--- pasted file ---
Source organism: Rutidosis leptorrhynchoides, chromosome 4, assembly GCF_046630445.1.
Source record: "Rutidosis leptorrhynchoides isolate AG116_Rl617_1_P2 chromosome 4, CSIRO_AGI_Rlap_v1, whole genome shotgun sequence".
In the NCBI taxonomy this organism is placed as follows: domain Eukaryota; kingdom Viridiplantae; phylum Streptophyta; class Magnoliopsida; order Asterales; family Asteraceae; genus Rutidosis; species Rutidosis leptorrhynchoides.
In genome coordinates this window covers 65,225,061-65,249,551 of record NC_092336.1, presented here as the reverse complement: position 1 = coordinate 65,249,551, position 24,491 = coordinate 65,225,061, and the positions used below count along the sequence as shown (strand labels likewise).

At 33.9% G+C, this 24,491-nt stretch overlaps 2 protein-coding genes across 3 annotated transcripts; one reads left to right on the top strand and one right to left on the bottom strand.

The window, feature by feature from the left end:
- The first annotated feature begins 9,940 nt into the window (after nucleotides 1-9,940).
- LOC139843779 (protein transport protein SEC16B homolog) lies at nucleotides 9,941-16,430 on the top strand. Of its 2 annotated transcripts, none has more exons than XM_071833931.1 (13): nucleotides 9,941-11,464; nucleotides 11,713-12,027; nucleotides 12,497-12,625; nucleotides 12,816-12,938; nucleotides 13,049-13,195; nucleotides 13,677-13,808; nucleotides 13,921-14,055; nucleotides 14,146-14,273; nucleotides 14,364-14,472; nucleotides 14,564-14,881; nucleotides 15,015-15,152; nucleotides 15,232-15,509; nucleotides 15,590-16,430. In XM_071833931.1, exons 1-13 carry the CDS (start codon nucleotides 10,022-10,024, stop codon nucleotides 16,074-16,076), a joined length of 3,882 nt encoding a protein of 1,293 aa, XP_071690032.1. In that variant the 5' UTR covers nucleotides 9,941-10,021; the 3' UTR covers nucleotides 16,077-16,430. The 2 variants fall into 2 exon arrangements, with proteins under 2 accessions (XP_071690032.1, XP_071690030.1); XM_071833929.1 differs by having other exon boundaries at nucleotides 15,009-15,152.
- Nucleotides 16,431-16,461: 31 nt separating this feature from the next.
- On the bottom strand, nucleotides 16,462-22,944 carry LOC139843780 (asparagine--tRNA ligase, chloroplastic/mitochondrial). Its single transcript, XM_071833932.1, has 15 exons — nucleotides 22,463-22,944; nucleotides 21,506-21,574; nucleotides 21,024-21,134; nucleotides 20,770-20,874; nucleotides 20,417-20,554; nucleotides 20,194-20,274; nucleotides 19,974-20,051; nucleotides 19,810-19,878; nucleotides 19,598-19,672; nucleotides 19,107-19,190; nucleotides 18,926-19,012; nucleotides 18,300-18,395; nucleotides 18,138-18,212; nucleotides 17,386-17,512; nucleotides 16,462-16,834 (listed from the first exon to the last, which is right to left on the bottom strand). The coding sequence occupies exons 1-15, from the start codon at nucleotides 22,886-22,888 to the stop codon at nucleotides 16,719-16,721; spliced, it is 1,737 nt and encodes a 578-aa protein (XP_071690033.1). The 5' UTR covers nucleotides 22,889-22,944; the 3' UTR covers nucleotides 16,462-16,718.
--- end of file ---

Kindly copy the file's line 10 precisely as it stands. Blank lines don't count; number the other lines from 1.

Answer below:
- On the bottom strand, nucleotides 16,462-22,944 carry LOC139843780 (asparagine--tRNA ligase, chloroplastic/mitochondrial). Its single transcript, XM_071833932.1, has 15 exons — nucleotides 22,463-22,944; nucleotides 21,506-21,574; nucleotides 21,024-21,134; nucleotides 20,770-20,874; nucleotides 20,417-20,554; nucleotides 20,194-20,274; nucleotides 19,974-20,051; nucleotides 19,810-19,878; nucleotides 19,598-19,672; nucleotides 19,107-19,190; nucleotides 18,926-19,012; nucleotides 18,300-18,395; nucleotides 18,138-18,212; nucleotides 17,386-17,512; nucleotides 16,462-16,834 (listed from the first exon to the last, which is right to left on the bottom strand). The coding sequence occupies exons 1-15, from the start codon at nucleotides 22,886-22,888 to the stop codon at nucleotides 16,719-16,721; spliced, it is 1,737 nt and encodes a 578-aa protein (XP_071690033.1). The 5' UTR covers nucleotides 22,889-22,944; the 3' UTR covers nucleotides 16,462-16,718.